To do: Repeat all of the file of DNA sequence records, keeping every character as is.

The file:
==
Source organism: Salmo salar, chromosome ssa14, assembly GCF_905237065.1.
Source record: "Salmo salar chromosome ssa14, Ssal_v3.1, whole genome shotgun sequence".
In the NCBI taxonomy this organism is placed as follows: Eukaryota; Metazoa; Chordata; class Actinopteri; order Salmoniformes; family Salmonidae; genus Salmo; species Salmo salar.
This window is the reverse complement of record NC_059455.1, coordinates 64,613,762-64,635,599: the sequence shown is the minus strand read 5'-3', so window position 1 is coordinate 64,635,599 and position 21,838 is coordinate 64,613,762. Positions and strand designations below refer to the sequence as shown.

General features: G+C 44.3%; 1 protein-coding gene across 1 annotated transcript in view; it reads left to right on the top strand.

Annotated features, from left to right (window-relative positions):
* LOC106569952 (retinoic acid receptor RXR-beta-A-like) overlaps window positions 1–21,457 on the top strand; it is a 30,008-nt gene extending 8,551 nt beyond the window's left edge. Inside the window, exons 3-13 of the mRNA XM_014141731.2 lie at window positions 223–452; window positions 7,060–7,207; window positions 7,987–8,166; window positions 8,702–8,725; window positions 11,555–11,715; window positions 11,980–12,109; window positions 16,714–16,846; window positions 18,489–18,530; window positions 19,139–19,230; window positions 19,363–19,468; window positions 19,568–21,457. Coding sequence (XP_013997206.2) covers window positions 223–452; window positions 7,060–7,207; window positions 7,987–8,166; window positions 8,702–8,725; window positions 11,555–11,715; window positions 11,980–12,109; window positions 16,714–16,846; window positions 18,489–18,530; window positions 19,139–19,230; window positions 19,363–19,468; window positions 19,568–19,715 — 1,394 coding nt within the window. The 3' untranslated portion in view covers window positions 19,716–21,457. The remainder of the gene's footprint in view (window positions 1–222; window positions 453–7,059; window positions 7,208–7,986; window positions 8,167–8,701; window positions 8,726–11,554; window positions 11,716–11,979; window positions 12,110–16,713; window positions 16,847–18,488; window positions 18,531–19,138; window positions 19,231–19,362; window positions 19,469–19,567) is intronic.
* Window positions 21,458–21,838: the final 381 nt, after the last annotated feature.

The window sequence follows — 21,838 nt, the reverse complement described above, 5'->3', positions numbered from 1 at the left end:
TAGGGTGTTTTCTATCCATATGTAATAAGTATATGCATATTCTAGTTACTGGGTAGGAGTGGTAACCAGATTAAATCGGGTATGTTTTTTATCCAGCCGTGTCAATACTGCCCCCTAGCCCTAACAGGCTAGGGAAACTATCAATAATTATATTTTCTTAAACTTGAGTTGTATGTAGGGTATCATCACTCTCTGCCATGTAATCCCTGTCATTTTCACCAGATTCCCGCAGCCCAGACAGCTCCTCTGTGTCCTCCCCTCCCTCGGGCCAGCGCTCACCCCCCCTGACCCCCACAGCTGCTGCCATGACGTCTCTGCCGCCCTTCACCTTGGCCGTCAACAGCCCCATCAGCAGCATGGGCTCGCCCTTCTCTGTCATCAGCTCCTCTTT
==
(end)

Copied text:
Source organism: Salmo salar, chromosome ssa14, assembly GCF_905237065.1.
Source record: "Salmo salar chromosome ssa14, Ssal_v3.1, whole genome shotgun sequence".
In the NCBI taxonomy this organism is placed as follows: Eukaryota; Metazoa; Chordata; class Actinopteri; order Salmoniformes; family Salmonidae; genus Salmo; species Salmo salar.
This window is the reverse complement of record NC_059455.1, coordinates 64,613,762-64,635,599: the sequence shown is the minus strand read 5'-3', so window position 1 is coordinate 64,635,599 and position 21,838 is coordinate 64,613,762. Positions and strand designations below refer to the sequence as shown.

General features: G+C 44.3%; 1 protein-coding gene across 1 annotated transcript in view; it reads left to right on the top strand.

Annotated features, from left to right (window-relative positions):
* LOC106569952 (retinoic acid receptor RXR-beta-A-like) overlaps window positions 1–21,457 on the top strand; it is a 30,008-nt gene extending 8,551 nt beyond the window's left edge. Inside the window, exons 3-13 of the mRNA XM_014141731.2 lie at window positions 223–452; window positions 7,060–7,207; window positions 7,987–8,166; window positions 8,702–8,725; window positions 11,555–11,715; window positions 11,980–12,109; window positions 16,714–16,846; window positions 18,489–18,530; window positions 19,139–19,230; window positions 19,363–19,468; window positions 19,568–21,457. Coding sequence (XP_013997206.2) covers window positions 223–452; window positions 7,060–7,207; window positions 7,987–8,166; window positions 8,702–8,725; window positions 11,555–11,715; window positions 11,980–12,109; window positions 16,714–16,846; window positions 18,489–18,530; window positions 19,139–19,230; window positions 19,363–19,468; window positions 19,568–19,715 — 1,394 coding nt within the window. The 3' untranslated portion in view covers window positions 19,716–21,457. The remainder of the gene's footprint in view (window positions 1–222; window positions 453–7,059; window positions 7,208–7,986; window positions 8,167–8,701; window positions 8,726–11,554; window positions 11,716–11,979; window positions 12,110–16,713; window positions 16,847–18,488; window positions 18,531–19,138; window positions 19,231–19,362; window positions 19,469–19,567) is intronic.
* Window positions 21,458–21,838: the final 381 nt, after the last annotated feature.

The window sequence follows — 21,838 nt, the reverse complement described above, 5'->3', positions numbered from 1 at the left end:
TAGGGTGTTTTCTATCCATATGTAATAAGTATATGCATATTCTAGTTACTGGGTAGGAGTGGTAACCAGATTAAATCGGGTATGTTTTTTATCCAGCCGTGTCAATACTGCCCCCTAGCCCTAACAGGCTAGGGAAACTATCAATAATTATATTTTCTTAAACTTGAGTTGTATGTAGGGTATCATCACTCTCTGCCATGTAATCCCTGTCATTTTCACCAGATTCCCGCAGCCCAGACAGCTCCTCTGTGTCCTCCCCTCCCTCGGGCCAGCGCTCACCCCCCCTGACCCCCACAGCTGCTGCCATGACGTCTCTGCCGCCCTTCACCTTGGCCGTCAACAGCCCCATCAGCAGCATGGGCTCGCCCTTCTCTGTCATCAGCTCCTCTTT